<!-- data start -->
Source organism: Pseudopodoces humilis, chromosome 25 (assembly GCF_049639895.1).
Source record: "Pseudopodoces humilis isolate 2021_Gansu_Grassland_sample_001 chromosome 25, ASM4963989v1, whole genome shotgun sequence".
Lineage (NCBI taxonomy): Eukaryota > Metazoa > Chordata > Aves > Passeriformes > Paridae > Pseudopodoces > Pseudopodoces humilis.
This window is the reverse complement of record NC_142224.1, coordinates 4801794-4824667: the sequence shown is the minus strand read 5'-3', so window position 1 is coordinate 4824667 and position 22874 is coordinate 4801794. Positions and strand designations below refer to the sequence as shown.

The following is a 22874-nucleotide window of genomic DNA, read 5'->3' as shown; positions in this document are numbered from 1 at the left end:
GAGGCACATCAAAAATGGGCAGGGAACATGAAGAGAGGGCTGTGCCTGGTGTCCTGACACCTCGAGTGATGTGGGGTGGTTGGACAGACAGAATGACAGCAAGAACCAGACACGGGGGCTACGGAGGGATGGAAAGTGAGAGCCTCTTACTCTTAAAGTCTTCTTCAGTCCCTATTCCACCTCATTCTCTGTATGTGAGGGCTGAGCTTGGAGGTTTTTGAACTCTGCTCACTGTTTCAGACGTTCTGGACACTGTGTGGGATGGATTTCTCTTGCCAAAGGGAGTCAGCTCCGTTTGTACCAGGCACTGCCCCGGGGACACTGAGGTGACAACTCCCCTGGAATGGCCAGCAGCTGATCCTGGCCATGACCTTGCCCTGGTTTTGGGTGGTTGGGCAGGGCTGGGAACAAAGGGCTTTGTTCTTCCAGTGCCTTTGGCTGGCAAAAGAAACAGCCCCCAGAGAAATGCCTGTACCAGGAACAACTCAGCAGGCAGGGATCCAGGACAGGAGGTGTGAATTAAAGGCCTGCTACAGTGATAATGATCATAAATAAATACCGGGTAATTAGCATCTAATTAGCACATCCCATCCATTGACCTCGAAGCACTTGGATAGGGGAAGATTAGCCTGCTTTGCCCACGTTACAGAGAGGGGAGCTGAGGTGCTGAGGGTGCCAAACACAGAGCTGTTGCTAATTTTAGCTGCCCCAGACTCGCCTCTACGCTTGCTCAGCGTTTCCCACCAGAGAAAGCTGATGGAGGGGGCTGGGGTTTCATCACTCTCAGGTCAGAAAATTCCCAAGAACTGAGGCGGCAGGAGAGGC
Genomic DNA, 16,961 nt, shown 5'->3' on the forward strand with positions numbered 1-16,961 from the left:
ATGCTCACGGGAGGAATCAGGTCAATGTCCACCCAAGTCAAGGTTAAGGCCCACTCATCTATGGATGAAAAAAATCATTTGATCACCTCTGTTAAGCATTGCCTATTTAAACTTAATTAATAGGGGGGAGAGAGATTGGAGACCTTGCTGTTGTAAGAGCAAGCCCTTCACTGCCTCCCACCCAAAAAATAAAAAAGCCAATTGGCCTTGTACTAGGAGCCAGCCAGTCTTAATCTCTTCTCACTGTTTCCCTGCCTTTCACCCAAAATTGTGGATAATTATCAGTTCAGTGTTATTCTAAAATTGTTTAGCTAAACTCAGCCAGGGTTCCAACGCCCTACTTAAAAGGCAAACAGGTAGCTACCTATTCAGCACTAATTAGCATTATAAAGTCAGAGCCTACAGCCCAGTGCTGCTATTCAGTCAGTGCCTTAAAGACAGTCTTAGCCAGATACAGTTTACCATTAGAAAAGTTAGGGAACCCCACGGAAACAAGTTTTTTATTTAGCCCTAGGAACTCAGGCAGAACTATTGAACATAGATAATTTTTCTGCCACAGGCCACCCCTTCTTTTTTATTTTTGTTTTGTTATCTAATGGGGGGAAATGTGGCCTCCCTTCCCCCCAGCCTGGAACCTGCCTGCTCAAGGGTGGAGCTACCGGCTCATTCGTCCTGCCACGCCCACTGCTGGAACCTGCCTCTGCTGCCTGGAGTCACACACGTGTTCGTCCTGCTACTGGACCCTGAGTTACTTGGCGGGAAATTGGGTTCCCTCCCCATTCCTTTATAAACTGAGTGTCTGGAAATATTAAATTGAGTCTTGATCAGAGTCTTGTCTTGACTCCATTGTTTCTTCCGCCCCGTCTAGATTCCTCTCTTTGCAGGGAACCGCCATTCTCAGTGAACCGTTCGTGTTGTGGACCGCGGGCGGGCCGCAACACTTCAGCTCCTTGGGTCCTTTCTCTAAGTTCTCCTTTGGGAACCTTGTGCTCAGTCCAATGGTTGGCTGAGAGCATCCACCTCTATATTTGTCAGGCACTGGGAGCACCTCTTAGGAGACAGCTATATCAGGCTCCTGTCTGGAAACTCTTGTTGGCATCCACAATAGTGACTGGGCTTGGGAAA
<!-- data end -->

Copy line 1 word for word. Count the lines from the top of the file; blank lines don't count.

Source organism: Pseudopodoces humilis, chromosome 25 (assembly GCF_049639895.1).